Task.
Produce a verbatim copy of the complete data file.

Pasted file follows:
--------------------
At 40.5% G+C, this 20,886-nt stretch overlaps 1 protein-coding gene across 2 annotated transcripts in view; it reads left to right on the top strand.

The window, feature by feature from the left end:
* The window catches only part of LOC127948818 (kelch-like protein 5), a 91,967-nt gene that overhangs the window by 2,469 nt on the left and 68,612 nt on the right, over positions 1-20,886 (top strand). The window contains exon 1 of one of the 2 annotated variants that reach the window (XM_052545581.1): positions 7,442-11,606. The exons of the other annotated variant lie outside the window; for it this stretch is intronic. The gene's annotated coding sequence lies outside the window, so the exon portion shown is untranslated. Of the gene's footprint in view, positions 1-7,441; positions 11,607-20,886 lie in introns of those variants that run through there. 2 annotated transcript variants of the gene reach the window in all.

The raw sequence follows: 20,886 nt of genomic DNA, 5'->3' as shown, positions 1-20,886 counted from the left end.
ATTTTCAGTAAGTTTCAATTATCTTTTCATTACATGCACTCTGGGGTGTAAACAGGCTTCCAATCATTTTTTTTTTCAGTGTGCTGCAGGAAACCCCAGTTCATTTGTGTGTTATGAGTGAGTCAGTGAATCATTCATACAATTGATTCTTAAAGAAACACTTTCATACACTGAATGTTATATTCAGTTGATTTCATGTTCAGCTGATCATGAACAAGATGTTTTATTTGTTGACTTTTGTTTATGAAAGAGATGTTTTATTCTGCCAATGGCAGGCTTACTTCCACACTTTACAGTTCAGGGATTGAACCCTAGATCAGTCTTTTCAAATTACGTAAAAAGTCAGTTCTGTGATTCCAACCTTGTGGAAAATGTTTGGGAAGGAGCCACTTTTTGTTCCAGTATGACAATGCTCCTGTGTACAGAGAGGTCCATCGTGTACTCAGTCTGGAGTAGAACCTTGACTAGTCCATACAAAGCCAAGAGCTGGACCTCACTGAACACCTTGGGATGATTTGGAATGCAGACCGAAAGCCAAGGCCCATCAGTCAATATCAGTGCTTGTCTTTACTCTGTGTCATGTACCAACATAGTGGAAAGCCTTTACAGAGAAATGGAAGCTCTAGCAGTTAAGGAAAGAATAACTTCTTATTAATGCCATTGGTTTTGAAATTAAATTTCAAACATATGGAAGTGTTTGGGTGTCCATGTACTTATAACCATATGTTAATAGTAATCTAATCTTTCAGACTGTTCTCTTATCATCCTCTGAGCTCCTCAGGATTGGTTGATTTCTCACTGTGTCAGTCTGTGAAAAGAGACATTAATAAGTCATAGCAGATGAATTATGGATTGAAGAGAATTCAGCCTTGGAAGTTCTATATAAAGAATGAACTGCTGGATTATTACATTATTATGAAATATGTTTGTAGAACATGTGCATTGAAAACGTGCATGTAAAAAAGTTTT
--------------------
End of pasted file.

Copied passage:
At 40.5% G+C, this 20,886-nt stretch overlaps 1 protein-coding gene across 2 annotated transcripts in view; it reads left to right on the top strand.

The window, feature by feature from the left end:
* The window catches only part of LOC127948818 (kelch-like protein 5), a 91,967-nt gene that overhangs the window by 2,469 nt on the left and 68,612 nt on the right, over positions 1-20,886 (top strand). The window contains exon 1 of one of the 2 annotated variants that reach the window (XM_052545581.1): positions 7,442-11,606. The exons of the other annotated variant lie outside the window; for it this stretch is intronic. The gene's annotated coding sequence lies outside the window, so the exon portion shown is untranslated. Of the gene's footprint in view, positions 1-7,441; positions 11,607-20,886 lie in introns of those variants that run through there. 2 annotated transcript variants of the gene reach the window in all.

The raw sequence follows: 20,886 nt of genomic DNA, 5'->3' as shown, positions 1-20,886 counted from the left end.
ATTTTCAGTAAGTTTCAATTATCTTTTCATTACATGCACTCTGGGGTGTAAACAGGCTTCCAATCATTTTTTTTTTCAGTGTGCTGCAGGAAACCCCAGTTCATTTGTGTGTTATGAGTGAGTCAGTGAATCATTCATACAATTGATTCTTAAAGAAACACTTTCATACACTGAATGTTATATTCAGTTGATTTCATGTTCAGCTGATCATGAACAAGATGTTTTATTTGTTGACTTTTGTTTATGAAAGAGATGTTTTATTCTGCCAATGGCAGGCTTACTTCCACACTTTACAGTTCAGGGATTGAACCCTAGATCAGTCTTTTCAAATTACGTAAAAAGTCAGTTCTGTGATTCCAACCTTGTGGAAAATGTTTGGGAAGGAGCCACTTTTTGTTCCAGTATGACAATGCTCCTGTGTACAGAGAGGTCCATCGTGTACTCAGTCTGGAGTAGAACCTTGACTAGTCCATACAAAGCCAAGAGCTGGACCTCACTGAACACCTTGGGATGATTTGGAATGCAGACCGAAAGCCAAGGCCCATCAGTCAATATCAGTGCTTGTCTTTACTCTGTGTCATGTACCAACATAGTGGAAAGCCTTTACAGAGAAATGGAAGCTCTAGCAGTTAAGGAAAGAATAACTTCTTATTAATGCCATTGGTTTTGAAATTAAATTTCAAACATATGGAAGTGTTTGGGTGTCCATGTACTTATAACCATATGTTAATAGTAATCTAATCTTTCAGACTGTTCTCTTATCATCCTCTGAGCTCCTCAGGATTGGTTGATTTCTCACTGTGTCAGTCTGTGAAAAGAGACATTAATAAGTCATAGCAGATGAATTATGGATTGAAGAGAATTCAGCCTTGGAAGTTCTATATAAAGAATGAACTGCTGGATTATTACATTATTATGAAATATGTTTGTAGAACATGTGCATTGAAAACGTGCATGTAAAAAAGTTTT